I could certainly come in on the weekend and tighten the network right up, but then, his consultant would undo all my work in a week’s time. There would also be costs that he’s not in a place to absorb, and his ability to feed his family could be affected by a loss of revenue. Despite what you read in the media, many physicians don’t make oodles and oodles of cash .  It’s a brutal business to be in and with massive consolidation it’s getting harder for independent practitioners each day.

In my mind the real problem here is that nobody is providing him a business reason to prioritise security, and the reimbursement models do nothing to offset his rising information technology costs. While he cares greatly about his patients, he is in no position to implement the mandates from the federal and state governments, and he’s not alone.

After all, the dirty little secret of Healthcare is that independent physicians offices are rarely secure.

4 thoughts

  1. Great write up and illustration of some of the security challenges associated with doctors offices. I agree with you that none of them are really secure. Plus, if someone breaches them, most will never know it. Sadly, that’s true for most hospitals as well.

    You’re right about many doctors not getting paid well, but they don’t do themselves any favors driving around in their Mercedes.

    1. Thanks John. I always appreciate your pithy comments – right on point. Some of these folks will have a visit from law enforcement asking about data found online in the dark web, and they’ll be totally, utterly speechless as they try to work out what happened.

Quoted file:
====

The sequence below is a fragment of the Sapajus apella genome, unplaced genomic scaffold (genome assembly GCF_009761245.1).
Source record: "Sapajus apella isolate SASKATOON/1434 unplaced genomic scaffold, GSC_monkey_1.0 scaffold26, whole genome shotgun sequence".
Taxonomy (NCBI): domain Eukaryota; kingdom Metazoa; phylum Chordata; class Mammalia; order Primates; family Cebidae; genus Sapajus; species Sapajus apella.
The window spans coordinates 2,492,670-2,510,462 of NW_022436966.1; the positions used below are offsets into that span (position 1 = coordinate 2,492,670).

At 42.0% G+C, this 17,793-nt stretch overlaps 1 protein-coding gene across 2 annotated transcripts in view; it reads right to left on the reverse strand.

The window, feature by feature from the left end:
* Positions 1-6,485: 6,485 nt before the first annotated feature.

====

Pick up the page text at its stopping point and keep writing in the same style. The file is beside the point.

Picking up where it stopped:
2. Independent physicians offices may not be secure, but big organizations have a so called “smaller chance but bigger impact” security issue. Once in a while a breach leads to thousands or millions of medical records to end up on the streets (or rather in the the hands of health insurance companies or other organizations who, thanks to the false belief in ‘self regulation’ of markets driven solely by profit, will use it to their advantage and disadvantage of their customers).

    In the end this is about privacy, a very very underrated issue in the US, where people tend to believe that if you’re not a terrorist, you got nothing to lose. WRONG. Everyone has interests, as consumers, as patients, as citizens. And big businesses also have interests and they are usually not the same as yours. When the car dealer knows you just got a bonus at work, he might just offer you a higher price. When you know how much his wholesale price was, you might just be in a better position to negotiate a lower price.

    When law enforcement knows, through your google map and lots of FRAGMENTED pieces of information, that you were near a crime scene 5 years ago, YOU are not likely to remember the details that prove your actual innocence.

    I believe we should own all the information about us, that cannot be accessed without our involvement. And I know what it takes technically to make this happen. But it will not be in the interest of those who currently collect your personal information, so they will not cooperate in the implementation without government enforcing a law. And that is why many things will not work without a strong central government. Without it, the world will be run by big businesses instead.